Hologenomic adaptations underlying the evolution of sanguivory in the common vampire bat

M. Lisandra Zepeda Mendoza, Zijun Xiong, Marina Escalera-Zamudio, Anne Kathrine Runge, Julien Thézé, Daniel Streicker, Hannah K. Frank, Elizabeth Loza-Rubio, Shengmao Liu, Oliver A. Ryder, Jose Alfredo Samaniego Castruita, Aris Katzourakis, George Pacheco, Blanca Taboada, Ulrike Löber, Oliver G. Pybus, Yang Li, Edith Rojas-Anaya, Kristine Bohmann, Aldo Carmona BaezCarlos F. Arias, Shiping Liu, Alex D. Greenwood, Mads F. Bertelsen, Nicole E. White, Michael Bunce, Guojie Zhang, Thomas Sicheritz-Pontén*, M. P.Thomas Gilbert

*Corresponding author for this work

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    Abstract

    Adaptation to specialized diets often requires modifications at both genomic and microbiome levels. We applied a hologenomic approach to the common vampire bat (Desmodus rotundus), one of the only three obligate blood-feeding (sanguivorous) mammals, to study the evolution of its complex dietary adaptation. Specifically, we assembled its high-quality reference genome (scaffold N50 = 26.9 Mb, contig N50 = 36.6 kb) and gut metagenome, and compared them against those of insectivorous, frugivorous and carnivorous bats. Our analyses showed a particular common vampire bat genomic landscape regarding integrated viral elements, a dietary and phylogenetic influence on gut microbiome taxonomic and functional profiles, and that both genetic elements harbour key traits related to the nutritional (for example, vitamin and lipid shortage) and non-nutritional (for example, nitrogen waste and osmotic homeostasis) challenges of sanguivory. These findings highlight the value of a holistic study of both the host and its microbiota when attempting to decipher adaptations underlying radical dietary lifestyles.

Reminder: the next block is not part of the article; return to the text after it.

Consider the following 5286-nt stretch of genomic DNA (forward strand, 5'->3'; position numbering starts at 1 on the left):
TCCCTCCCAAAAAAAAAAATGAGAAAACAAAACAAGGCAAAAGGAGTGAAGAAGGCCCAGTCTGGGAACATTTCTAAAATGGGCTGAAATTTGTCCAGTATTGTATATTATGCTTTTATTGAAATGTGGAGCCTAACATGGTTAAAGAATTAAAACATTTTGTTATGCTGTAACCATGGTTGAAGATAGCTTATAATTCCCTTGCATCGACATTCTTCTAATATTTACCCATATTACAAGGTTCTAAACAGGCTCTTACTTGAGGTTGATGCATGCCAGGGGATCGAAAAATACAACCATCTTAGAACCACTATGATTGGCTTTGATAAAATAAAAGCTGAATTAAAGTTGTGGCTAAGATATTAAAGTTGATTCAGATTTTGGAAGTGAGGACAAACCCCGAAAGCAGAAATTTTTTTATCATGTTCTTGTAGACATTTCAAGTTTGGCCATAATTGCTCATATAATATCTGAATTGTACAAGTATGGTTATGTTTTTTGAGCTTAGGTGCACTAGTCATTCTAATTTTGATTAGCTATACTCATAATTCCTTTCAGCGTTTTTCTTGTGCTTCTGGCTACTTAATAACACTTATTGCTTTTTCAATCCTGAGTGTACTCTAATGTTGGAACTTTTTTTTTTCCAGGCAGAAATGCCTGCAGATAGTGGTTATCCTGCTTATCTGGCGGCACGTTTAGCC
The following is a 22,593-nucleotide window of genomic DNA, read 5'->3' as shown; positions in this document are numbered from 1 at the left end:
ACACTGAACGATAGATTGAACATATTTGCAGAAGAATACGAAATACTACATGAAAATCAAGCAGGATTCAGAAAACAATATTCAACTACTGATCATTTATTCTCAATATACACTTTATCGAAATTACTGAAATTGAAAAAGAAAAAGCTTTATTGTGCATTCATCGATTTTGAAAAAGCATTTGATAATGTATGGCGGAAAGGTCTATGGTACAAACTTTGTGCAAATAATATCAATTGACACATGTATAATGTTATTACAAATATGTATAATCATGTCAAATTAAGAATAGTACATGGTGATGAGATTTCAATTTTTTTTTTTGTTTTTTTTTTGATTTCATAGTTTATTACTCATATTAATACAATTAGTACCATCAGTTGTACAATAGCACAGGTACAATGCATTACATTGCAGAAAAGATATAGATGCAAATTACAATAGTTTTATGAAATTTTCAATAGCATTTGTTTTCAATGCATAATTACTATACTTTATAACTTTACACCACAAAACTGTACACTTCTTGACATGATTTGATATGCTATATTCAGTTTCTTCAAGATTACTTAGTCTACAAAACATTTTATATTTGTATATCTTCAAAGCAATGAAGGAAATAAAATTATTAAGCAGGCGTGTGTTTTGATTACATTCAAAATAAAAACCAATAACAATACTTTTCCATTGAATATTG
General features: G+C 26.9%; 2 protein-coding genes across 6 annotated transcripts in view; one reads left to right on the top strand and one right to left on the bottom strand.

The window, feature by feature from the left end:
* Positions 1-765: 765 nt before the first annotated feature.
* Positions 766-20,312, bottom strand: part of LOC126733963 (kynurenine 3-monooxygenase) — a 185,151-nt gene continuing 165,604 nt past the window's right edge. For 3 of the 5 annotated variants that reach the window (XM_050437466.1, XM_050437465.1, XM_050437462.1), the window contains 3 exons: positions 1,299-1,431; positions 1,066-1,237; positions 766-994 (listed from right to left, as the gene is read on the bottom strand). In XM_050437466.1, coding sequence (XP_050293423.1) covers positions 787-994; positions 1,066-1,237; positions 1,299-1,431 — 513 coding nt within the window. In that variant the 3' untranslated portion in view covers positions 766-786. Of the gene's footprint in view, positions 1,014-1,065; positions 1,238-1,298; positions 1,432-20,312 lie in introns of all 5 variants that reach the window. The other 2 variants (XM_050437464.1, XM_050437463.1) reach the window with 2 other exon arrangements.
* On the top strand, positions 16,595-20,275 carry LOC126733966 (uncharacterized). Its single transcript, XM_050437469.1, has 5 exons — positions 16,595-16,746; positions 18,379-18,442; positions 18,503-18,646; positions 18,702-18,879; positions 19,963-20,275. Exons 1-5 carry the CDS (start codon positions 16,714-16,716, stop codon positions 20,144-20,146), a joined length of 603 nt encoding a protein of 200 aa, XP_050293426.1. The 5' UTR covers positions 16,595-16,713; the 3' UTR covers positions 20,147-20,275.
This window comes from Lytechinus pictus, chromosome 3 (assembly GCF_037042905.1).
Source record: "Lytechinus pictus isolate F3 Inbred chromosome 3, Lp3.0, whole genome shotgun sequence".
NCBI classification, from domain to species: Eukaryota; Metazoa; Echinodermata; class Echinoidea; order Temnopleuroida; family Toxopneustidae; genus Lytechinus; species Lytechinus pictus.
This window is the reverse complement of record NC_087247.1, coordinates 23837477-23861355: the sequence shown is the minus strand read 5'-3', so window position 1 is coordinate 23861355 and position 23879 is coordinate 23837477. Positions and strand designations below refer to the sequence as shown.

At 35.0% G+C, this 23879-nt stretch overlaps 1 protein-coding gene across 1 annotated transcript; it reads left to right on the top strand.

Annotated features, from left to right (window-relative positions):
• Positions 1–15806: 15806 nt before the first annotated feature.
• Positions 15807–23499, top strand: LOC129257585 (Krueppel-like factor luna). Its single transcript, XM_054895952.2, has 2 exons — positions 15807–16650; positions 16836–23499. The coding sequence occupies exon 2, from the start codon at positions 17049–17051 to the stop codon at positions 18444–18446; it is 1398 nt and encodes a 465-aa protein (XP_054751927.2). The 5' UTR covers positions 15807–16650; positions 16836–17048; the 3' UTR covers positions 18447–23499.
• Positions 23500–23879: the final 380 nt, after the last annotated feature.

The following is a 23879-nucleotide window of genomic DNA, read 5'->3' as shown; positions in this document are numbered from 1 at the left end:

Original languageEnglish
    JournalNature Ecology & Evolution
    Volume2
    Pages (from-to)659-668
    ISSN2397-334X
    DOIs
    Publication statusPublished - 2018

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    Open Access This article is licensed under a Creative Commons Attribution 4.0 International License, which permits use, sharing, adaptation, distribution and reproduction in any medium or format, as long as you give appropriate credit to the original author(s) and the source, provide a link to the Creative Commons license, and indicate if changes were made. Commons license and your intended use is not permitted by statutory regulation or exceeds the permitted use, you will need to obtain permission directly from the copyright holder. To view a copy of this license, visit http://creativecommons.org/licenses/by/4.0/.

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